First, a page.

Dragon Ball VR:Master the Kamehameha
“Evangelion VR:The Throne of Souls”
Evangelion VR:The Throne of Souls
However, he tells us there were some struggles that came with using IPs.
With original projects, you first design how to make a VR experience that will surprise the user, and then fit the feel of the world to it afterwards. However, with pre-existing IPs, it becomes imperative not to diverge from the feel of the original work. According to Mr. Tamiya, adding VR elements while maintaining this was awfully difficult and the results came from a lengthy trial and error approach.
Through this hard work however, VR Zone Shinjuku is enjoying a large number of customers even on weekdays. Not wishing to rest on this however, looking forward, Mr. Tamiya wants to further secure VR entertainment as a viable market and business.
■What We Learned
What we have found out is that VR is still relatively young as a form of media; the management side while seeming as if it is still finding out how best to approach VR, is also at the same time responding to their customers’ needs as well as diversifying the content and systems they are using. The one merit that VR has in particular is that it requires no space. For the management, costs are a lot more easily controlled compared to an amusement park in real life, and for the users, one benefit is that they don’t have to travel far away in order to experience VR. Surely this new urban based entertainment which grants users a chance to experience the unconventional will continue to attract even more people.
On the other hand however, there are still challenges to be faced. Many forms of VR entertainment offer no replayability, which brings into question the longevity of the content which is required to make users come again. Creators should possibly consider speedrun elements or intermittent immersion in newer attractions.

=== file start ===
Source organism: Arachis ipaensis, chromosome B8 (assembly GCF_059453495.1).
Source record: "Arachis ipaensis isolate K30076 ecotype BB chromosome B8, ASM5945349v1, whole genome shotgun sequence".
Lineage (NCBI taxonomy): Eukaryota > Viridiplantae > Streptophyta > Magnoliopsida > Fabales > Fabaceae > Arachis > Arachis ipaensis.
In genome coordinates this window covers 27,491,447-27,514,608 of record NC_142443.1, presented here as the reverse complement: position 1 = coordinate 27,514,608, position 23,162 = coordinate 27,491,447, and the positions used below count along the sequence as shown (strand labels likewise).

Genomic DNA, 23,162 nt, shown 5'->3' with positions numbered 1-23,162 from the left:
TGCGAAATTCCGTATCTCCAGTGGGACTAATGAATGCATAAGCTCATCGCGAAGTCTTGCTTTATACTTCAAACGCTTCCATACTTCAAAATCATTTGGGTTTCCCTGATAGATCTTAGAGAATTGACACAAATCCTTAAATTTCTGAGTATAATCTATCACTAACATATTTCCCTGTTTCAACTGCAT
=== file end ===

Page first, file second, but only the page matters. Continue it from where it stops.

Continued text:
On top of this, the price of VR is considered rather expensive for young customers.
According to the Fields Yoka Survey*1 that FRI conducted, the age range which most wanted to buy a VRHMD were high school students. We can therefore assume that high school students also wish to experience VR the most out of these groups.
Despite this, the amount of high school students we spotted during our visits to the different facilities was few. A high school student’s average spending money is 7,600 yen per month (according to Fields Yoka Survey). Considering that the average price to go to one of the VR facilities that we have covered is around 3,000 yen, it seems that in order to target high school students there is a need to consider a new pricing scheme or to offer targeted discounts.
Whatever the case, it is clear to see that these VR facilities all hold great potential for the future, and we can’t wait to see what that future has in store.
VR Zone Shinjuku
（※１）Fields Yoka Survey 2017
A web survey carried out in December 2016 which surveyed 11,646 people across the nation from elementary school age to 69 years of age. It queried their behaviors in relation to and their sense of values regarding free time.
・How will TV shows change with IoT and VR? First half
・How will TV shows change with IoT and VR? Second half
・”Japanese Amusement Expo” report －3 new trends－ Second half
(Article by: Kenichi Nakamura)
Fields Research Institute (FRI) conducts research in entertainment.
This article was written by a member of FRI, through the original coverage of his/her interests observed in their daily lives.